Pyrgus armoricanus

Family : Hesperiidae

 

 

Text © Dr. Laura Farina

 

 

English translation by Mario Beltramini

   

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Like a small tower, hence maybe the generic name, this Pyrgus armoricanus surveys its territory © Giuseppe Mazza

The small Oberthür’s grizzled skipper ( Pyrgus armoricanus - Oberthur, 1910 ) belongs to the great order of the Lepidoptera and to the family of the Hesperiidae.

The name of the genus comes from the Greek “pyrgos” meaning “tower, fortress”. The specific name indicates the fact that the species was thought to be native to Armorica, a coastal region of Gaul corresponding roughly to today’s Brittany including the coastal zone between the rivers Loire and Seine. ’Armoar’ is a word of Celtic origin meaning ’coast, land on the sea’.

Here are some vulgar European names: Oberthür’s Grizzled Skipper in English; Pirgo bretone in Italian; l’Hespérie des potentilles in French; Zweibrütiger-Würfel-Dickkopffalter in German; Jagodnjakov slezovček in Slovak.

Zoogeograhy

Morocco and Algeria: central range of the Atlas from 1500 m to 1800 m of altitude; Iberian Peninsula, Sardinia, Corsica, Sicily, from France (excepting the North-West and the North-East) to Denmark (Sjælland and Bornholm), south of Sweden (S Skåne), Balkans, Greece (including Kithira and Crete) and Turkey. The species is present all over Italy.

Ecology-Habitat

Pyrgus armoricanus is present from about 500 m to 1700 m of altitude. The species loves frequenting arid meadows, clearings and grassy fallows. However, it can be found also in well sunny humid meadows and rich of flowers.

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Has a 26-28 mm wingspan, loves arid meadows, clearings and grassy fallows between 500-1700 m of altitude. Adults are very attracted by Thymus and Achillea flowers © Giuseppe Mazza

The caterpillar nourishes of Wild strawberry ( Fragaria vesca ), or of various species of Potentilla ( P. argentea, P. recta, P. hirta ), Globularia and Helianthemum.

The adult butterfly is particularly attracted by the flowers of Thymus and of Achillea.

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Present in most Europe, Morocco and Algeria, is locally menaced by the territory urbanization © Giuseppe Mazza

Morpho-physiology

Pyrgus armoricanus is a small butterfly (wingspan included between the 26 and 28 mm) with wings of brownish colour with white zones. The female is similar to the male, but with white spots on the smallest forewings. In the males is present along the fore border of the forewing a fold of the alar membrane that forms a characteristic pocket.

Pyrgus armoricanus is similar to other two species belonging to the same genus. The first is the Pyrgus malvoides, from which distinguishes as having on the right of the hindwings some white spots veiled grey, whilst in the Pyrgus malvoides they are neat. The second similar species is the Pyrgus onopordi.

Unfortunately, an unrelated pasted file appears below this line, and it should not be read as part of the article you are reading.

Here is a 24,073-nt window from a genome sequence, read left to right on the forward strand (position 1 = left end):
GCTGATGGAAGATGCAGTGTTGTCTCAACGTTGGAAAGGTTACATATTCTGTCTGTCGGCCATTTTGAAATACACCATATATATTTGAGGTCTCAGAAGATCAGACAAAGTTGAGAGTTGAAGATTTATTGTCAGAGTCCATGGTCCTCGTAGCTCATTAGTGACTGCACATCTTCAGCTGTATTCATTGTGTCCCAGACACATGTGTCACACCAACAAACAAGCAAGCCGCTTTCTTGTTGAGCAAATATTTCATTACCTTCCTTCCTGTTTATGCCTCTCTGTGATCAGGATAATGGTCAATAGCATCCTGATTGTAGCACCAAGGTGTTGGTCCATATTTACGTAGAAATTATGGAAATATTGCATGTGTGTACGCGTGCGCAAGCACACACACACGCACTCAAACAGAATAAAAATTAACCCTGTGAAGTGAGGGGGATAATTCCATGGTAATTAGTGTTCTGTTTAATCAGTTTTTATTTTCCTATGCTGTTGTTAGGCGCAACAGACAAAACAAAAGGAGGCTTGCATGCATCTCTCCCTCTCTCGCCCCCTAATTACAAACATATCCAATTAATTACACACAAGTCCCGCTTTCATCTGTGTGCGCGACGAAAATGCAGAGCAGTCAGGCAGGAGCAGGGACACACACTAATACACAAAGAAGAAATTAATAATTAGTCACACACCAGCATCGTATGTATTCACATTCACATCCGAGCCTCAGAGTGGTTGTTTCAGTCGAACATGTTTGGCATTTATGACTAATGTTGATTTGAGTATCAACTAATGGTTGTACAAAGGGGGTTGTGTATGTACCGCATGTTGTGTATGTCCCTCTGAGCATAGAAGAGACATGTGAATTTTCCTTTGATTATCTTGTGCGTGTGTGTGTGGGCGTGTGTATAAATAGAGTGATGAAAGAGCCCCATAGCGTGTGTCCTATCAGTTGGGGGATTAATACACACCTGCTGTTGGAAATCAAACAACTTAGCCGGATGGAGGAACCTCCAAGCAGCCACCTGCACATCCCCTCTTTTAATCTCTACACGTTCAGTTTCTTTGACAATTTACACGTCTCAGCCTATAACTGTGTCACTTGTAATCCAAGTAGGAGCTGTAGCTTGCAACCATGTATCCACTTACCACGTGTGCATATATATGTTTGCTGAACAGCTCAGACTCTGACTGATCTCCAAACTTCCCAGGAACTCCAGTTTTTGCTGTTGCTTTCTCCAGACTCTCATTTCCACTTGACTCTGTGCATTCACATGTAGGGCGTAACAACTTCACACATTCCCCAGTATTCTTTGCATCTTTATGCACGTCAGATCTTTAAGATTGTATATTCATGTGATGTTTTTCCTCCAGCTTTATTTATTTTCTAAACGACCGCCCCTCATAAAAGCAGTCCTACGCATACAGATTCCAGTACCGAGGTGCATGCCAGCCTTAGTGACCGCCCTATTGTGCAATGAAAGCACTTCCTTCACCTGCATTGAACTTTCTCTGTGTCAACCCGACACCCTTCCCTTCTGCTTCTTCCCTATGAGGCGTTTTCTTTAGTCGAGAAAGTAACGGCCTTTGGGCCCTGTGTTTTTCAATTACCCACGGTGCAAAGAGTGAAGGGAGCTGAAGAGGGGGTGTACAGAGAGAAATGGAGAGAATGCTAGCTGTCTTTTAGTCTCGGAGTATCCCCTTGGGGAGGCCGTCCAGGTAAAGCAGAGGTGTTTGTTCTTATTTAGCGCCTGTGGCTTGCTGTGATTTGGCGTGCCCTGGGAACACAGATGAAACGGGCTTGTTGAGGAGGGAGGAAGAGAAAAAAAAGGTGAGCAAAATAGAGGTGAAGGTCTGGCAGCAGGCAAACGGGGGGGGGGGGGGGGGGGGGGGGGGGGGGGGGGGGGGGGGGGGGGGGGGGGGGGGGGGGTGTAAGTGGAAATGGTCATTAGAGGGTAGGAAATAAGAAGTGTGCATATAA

In North-West Africa lives the Pyrgus armoricanus maroccanus bigger and with more developped spots. In southern Greece, at Kithira and in Crete and Turkey the Pyrgus armoricanus persicus Reverdin, that distinguishes from the type species due to small differences in the males genitalia.

Reproductive Biology

The butterfly has up to three annual generations. It hibernates at the state of chrysalis. The female lays the eggs one by one under the leaves of the host plant. The eggs are spawned from late May to September.

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Three annual generations at expense of wild strawberries and species of Potentilla, Globularia and Helianthemum © Giuseppe Mazza

The egg is spherical and strongly flattened, of pale green colour. It becomes grey just before the hatching of the caterpillar. It shows a series of dark brown dorsal bands, and some paler longitudinal bands; the head is black.

During the first stage of its development the caterpillar eats the lower face of the leaf thus creating some “small windows”. Once reached the second stage it builds a shelter wrapping the edges of a leaf with the help of silk threads. In the following stages this involucre becomes more complicate, in such a way to assume an ovoid inner shape. When the caterpillar has reached its maximum development, with silk threads and leaves it builds a shelter inside where will take place the chrysalis.

During the first stage of its development the caterpillar eats the lower face of the leaf thus creating some “small windows”. Once reached the second stage it builds a shelter wrapping the edges of a leaf with the help of silk threads. In the following stages this involucre becomes more complicate, in such a way to assume an ovoid inner shape. When the caterpillar has reached its maximum development, with silk threads and leaves it builds a shelter inside where will take place the chrysalis.

The adult flies in May, July and in September-October.

The species is considered as locally endangered. In Europe it stands in serious decrease due to the progressive urbanization of the territory. In 1940 the Italian entomologist Ruggero Verity described it as “one of the most diffused species and, in many sites, most abundant in all Italy, islands included”. Nowadays it is fairly abundant only in some sites.

 

→ For general information about Lepidoptera please click here.

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The photographic file of Giuseppe Mazza

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